the releasor against the other tortfeasors to the
  extent of any amount stipulated by the release or
  covenant, or in the amount of the consideration
  paid for it, or in the amount of the released
  tortfeasor's equitable share of the damages,
  whichever is the greatest.

  (b) Release of tortfeasor. A release given in
  good faith by the injured person to one
  tortfeasor as provided in subsection (a) relieves
  him from liability to any other person for
  contribution. . . .

  (c) Waiver of contribution. A tortfeasor who has
  obtained his own release from liability shall not
  be entitled to contribution from any other
  person.

Thus, if the Stipulation is a release or covenant within the meaning of § 15-108, then § 15-108(c) bars Armac's contribution claim.

Under New York law, a prejudgment settlement for a specific dollar sum between the plaintiff and one of the tortfeasors in a personal injury action constitutes a release under § 15-108. Lettiere v. Martin Elevator Co., 62 A.D.2d 810, 812, 406 N YS.2d 510, 513 (2d Dept. 1978).

New York courts have yet to address the question of whether a stipulation that fixes liability at a certain percentage, as opposed to a specific dollar amount, falls within § 15-108. It appears likely, however, that New York courts would hold that Lettiere governs the specific situation presented by this case. In Lettiere, as in the instant case, the agreement was between the defendant and the plaintiff employee. In both cases, New York's Workers' Compensation Law § 29 (McKinney 1990) barred the plaintiffs from recovering directly from their employers. As in the instant case, the defendant impleaded the employer as a third-party defendant.

The interplay of § 29 of the Workmen's Compensation Law, Gen.Oblig.Law § 15-108, and New York's general provisions on joint and several liability, C.P.L.R. § 1401 (McKinney 1990), further compels the conclusion that the Stipulation is a release or covenant within the meaning of § 15-108. The purpose of § 15-108 is to provide a defendant who is one of several tortfeasors with an incentive to settle by assuring that the settling defendant will have no further liability to the other tortfeasors. Gen.Oblig.Law § 15-108(b). The quid pro quo is that the defendant is barred from seeking contribution against any of the other tortfeasors. Gen.Oblig.Law § 15-108(c). The remaining tortfeasors suffer no harm, as they may offset the amount for which they are ultimately found liable by the amount of settlement between plaintiff and the first defendant. Gen.Oblig.Law § 15-108(a).

If § 29 of the Workmen's Compensation Law applies to an action in which the employer is third-party defendant, § 15-108 still provides some protection. Section 15-108 prevents the settling defendant from seeking contribution from the employer tortfeasor. As the plaintiffs cannot continue the action against the employer, the protections of § 15-108(a) and (b) are unnecessary.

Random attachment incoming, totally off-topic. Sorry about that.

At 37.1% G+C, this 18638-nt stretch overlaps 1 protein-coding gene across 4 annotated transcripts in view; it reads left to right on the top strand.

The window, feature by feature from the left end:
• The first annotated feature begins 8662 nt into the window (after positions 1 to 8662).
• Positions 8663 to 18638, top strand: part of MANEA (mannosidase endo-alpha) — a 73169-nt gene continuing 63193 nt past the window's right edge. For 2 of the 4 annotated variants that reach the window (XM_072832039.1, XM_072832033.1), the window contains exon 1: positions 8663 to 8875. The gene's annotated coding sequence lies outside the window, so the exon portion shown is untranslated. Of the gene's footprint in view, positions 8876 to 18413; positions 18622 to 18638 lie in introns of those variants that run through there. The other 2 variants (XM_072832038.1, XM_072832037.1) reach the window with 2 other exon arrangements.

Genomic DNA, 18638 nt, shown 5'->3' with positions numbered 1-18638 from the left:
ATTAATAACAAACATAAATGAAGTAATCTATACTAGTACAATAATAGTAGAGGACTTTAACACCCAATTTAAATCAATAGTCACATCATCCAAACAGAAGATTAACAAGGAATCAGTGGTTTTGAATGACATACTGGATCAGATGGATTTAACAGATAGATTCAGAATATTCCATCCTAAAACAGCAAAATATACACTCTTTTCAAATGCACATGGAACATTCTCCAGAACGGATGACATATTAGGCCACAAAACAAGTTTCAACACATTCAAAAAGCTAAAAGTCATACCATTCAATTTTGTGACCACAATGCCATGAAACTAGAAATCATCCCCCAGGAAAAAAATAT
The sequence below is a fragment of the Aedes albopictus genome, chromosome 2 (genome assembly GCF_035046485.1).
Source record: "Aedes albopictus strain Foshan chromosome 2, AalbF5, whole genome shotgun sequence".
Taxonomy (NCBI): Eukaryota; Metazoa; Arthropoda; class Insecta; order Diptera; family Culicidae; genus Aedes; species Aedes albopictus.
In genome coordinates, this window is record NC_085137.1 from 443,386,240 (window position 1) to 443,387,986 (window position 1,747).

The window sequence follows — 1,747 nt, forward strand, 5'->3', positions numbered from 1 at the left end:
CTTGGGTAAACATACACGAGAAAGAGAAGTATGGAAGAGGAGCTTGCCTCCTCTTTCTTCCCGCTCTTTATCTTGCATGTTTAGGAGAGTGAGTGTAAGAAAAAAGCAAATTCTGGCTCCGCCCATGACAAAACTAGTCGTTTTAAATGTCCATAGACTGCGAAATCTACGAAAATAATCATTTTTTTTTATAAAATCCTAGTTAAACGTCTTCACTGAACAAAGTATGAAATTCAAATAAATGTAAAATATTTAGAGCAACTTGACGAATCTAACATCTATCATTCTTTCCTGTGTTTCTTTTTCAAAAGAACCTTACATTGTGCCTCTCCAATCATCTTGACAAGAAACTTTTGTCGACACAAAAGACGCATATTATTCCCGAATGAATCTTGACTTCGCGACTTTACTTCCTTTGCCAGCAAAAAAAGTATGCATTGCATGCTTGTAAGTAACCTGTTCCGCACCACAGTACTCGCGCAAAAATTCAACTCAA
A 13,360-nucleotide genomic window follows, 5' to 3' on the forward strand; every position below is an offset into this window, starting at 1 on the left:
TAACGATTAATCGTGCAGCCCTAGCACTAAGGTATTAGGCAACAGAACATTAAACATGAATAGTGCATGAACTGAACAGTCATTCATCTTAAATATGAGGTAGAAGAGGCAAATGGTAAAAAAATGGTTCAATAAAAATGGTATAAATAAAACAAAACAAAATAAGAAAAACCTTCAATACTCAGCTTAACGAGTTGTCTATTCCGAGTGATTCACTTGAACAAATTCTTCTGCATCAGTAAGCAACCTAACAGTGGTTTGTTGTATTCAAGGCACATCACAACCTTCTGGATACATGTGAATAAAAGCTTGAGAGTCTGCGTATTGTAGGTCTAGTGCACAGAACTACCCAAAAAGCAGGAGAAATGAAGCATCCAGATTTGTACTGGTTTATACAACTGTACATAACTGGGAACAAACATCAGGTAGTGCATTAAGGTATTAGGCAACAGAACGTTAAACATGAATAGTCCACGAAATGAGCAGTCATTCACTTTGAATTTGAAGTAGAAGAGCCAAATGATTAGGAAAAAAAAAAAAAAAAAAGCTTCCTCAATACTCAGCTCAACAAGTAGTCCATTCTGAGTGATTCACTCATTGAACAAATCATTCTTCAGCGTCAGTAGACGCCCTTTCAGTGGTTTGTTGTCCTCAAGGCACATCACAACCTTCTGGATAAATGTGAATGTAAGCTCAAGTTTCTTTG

The system would break down entirely if the Stipulation between Gonzalez and Armac at issue in this case fell outside the meaning of § 15-108. If the Stipulation is not a settlement, then Gonzalez's action against Armac proceeds. Armac, however, enjoys the benefit of knowing the top limit of its liability (2 per cent of the $3 million demanded, or $60,000) while at the same time, its ability to seek contribution from GTC is undiminished. GTC has no contribution claim against Armac; GTC as an employer has no direct liability to Gonzalez. The Stipulation therefore allows Armac the benefits of settlement without forcing it to give up anything in return, in contravention of the purposes of § 15-108(c).

Moreover, here, as in Lettiere, Armac's agreement with Gonzalez seeks to get around the bar imposed by § 29 of the Workmen's Compensation Law. In Lettiere, after the settlement of the action between the plaintiff and defendant, the entry of judgment was postponed until the conclusion of trial to allow the defendant's claim against the third-party defendant (plaintiff's employer) to proceed. On appeal, the court held that, despite the fact that the effect of the settlement was postponed, the cross claim should have been dismissed under § 15-108 at the time the concession and stipulation of liability were made. Here, the fixing of the settlement at a percentage rather than an amount is similarly designed to allow the third-party action to proceed. Indeed, the terms of the Stipulation provide that "the plaintiff shall not enforce any judgment against the defendant in excess of two percent of any total damages awarded by the jury to the plaintiff herein, except as loan arrangements may be necessary to permit the plaintiff to collect any monies from the third-party defendant in the event that there is an apportionment of liability against the third-party defendant by the jury." (emphasis added). Thus, only by Armac remaining in the action can Gonzalez expect to recover more than the amount that would result from the Stipulation. Therefore, Armac's claim for contribution should be dismissed on the same grounds as in Lettiere.

Nor does Lambert Houses Redevelopment Co. v. HRH Equity Corp., 117 A.D.2d 227, 502 N.Y.S.2d 433 (1st Dept. 1986), which Armac cites for the proposition that a liquidating agreement falls outside the scope of § 15-108, apply here. In Lambert, plaintiff was a developer who brought a breach of contract action against the general contractor, who in turn impleaded the subcontractors as third-party defendants. During discovery, plaintiff and defendant entered in to a written agreement in which defendant admitted liability, and such liability was fixed and liquidated in such amounts as might be recovered in the action against the third-party defendants. The defendant sought to amend the third-party complaint to reflect such agreement. The third-party defendant opposed the motion to amend on the grounds that § 15-108 governed the liquidating agreement, and therefore that defendant was required to waive his claims against the third-party defendant. Special Term denied the motion, but the Appellate Division reversed.